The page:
I know what it's like to ride in a guided missile. I once woke up in the back seat of our family's Dodge Polara station wagon as my father drove our family through the desert southwest. With the rest of the family sound asleep in a time-addled road-trip haze, my father had buried the needle on the speedometer at somewhere past one hundred and ten miles an hour. The tires made a thin hum as they struggled to maintain contact with the earth's surface, and a look of serene bliss was on dad's face. He had half a tank of gas, and an endless strip of straight, black asphalt ahead of him.
The Polara was one of the last great beasts from a car company that specialized in making steel machines for carrying freight and families. Three in the front seat, three in the back seat, and two more in the "way-way back" facing out the rear window - who needs a mini-van?
We used to fight, my brothers and I, over who would end up in those rear-facing seats. We would then spend the rest of the trip negotiating the three cubic feet of dead space between those seats and the back seats, crawling over whatever or whomever happened to be sitting in the way. This was a world without car seats. As California continues to change the laws regarding child safety, I am certain that I will be driving my son to the DMV strapped into his car seat so he can take his test and finally be free of constraint - or at least the little plastic cushion he has to sit on now. Of course, back in the days when the interiors of a station wagon were approximately the size of the Brady's living room, you had time to consider how to brace yourself before the impact with any other vehicle or object foolish enough to get in the way. It is my theory that mall lots with "nose-in" parking were created specifically for the mooring of these majestic land yachts.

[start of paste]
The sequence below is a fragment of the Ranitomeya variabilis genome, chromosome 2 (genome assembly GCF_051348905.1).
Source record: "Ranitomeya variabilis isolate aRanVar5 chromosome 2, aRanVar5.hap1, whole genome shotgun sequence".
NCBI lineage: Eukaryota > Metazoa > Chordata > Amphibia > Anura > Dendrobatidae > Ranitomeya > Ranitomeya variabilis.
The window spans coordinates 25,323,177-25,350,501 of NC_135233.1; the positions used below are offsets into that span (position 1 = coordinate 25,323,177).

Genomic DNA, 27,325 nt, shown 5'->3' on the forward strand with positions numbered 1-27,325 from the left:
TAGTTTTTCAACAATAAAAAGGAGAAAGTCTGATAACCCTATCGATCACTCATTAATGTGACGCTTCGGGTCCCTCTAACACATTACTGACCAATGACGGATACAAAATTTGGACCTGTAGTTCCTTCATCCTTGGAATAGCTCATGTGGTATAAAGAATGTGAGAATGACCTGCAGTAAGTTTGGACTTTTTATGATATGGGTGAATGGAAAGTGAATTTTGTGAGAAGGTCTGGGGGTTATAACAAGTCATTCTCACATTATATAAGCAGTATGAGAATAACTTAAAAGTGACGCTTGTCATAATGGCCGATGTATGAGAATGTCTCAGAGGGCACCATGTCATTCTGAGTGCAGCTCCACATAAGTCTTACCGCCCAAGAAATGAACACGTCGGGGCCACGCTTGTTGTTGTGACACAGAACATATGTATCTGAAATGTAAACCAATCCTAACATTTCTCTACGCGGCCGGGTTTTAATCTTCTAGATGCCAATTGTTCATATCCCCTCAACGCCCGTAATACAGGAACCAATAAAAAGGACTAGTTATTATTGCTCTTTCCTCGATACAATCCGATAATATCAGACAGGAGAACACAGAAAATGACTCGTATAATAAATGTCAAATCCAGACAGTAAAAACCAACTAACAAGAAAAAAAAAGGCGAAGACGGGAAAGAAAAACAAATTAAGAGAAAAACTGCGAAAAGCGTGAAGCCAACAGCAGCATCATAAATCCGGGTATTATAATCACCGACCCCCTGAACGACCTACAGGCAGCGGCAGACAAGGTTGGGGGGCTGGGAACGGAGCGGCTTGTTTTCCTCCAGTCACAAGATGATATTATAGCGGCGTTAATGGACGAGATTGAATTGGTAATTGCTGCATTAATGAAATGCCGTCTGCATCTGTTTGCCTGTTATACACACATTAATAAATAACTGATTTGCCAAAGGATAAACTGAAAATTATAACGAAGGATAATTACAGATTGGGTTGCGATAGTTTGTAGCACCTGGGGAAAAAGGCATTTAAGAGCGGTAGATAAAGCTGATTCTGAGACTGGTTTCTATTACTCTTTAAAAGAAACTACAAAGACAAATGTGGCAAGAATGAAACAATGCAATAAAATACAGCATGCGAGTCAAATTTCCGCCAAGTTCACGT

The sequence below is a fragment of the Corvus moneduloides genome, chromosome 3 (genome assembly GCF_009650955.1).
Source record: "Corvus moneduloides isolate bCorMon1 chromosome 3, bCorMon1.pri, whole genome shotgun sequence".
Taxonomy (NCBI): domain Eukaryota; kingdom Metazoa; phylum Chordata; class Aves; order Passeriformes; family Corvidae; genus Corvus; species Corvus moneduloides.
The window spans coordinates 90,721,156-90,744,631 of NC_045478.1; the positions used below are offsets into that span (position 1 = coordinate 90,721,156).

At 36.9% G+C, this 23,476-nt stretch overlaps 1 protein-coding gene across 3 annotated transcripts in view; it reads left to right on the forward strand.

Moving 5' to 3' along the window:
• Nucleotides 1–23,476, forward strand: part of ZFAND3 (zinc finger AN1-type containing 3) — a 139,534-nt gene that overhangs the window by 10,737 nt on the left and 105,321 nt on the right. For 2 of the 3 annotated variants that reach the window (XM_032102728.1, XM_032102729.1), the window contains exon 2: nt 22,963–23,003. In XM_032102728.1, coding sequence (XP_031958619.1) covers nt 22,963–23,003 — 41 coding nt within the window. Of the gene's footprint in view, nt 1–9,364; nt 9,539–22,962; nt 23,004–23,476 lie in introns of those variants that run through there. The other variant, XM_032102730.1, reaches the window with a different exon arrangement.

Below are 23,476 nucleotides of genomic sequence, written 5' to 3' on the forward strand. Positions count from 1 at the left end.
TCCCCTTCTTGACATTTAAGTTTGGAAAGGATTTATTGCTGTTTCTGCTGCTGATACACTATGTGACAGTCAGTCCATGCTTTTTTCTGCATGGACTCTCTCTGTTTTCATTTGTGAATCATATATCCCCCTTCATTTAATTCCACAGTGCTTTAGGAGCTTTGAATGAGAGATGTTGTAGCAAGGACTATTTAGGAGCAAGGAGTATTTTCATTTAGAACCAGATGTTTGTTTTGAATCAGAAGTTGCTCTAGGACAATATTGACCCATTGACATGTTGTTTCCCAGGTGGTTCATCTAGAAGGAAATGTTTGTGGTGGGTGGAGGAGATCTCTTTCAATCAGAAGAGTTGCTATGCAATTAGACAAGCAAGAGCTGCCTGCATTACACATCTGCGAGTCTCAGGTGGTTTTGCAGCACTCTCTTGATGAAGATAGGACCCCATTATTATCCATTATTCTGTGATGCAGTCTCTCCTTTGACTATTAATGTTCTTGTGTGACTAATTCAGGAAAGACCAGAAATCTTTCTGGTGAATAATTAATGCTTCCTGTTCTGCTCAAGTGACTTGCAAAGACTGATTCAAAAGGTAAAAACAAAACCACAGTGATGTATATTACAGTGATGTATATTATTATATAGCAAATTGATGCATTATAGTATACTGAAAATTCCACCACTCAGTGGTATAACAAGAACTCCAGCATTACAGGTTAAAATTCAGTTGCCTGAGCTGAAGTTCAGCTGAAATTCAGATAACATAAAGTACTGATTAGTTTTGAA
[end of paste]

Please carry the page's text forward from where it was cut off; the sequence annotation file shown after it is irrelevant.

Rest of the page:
The danger of all of this unrestrained play inside a vehicle is not lost on me. When I was quite small. My family was returning from a fun afternoon of froclicking in the park. As usual, I was in the dark recesses of the Plymouth Valiant station wagon's cargo compartment. At the top of a hill, my mother had to brake hard when another driver ran the stop sign in front of her. My floppy four year old body was tossed forward and my left eyebrow caught one of the very sharp metal edges left from an age when child safety was still essentially "Don't run with scissors." Blood poured down my face, and I'm sure that my mother thought I had lost an eye. In retrospect, I'm reasonably certain that if I had there would have been a whopper of a lawsuit. Instead there was a frantic race to the emergency room where I received a stitch or two before we took our collective jangled nerves home. I carry a scar to remind me of those days - the days when dinosaurs ruled the road.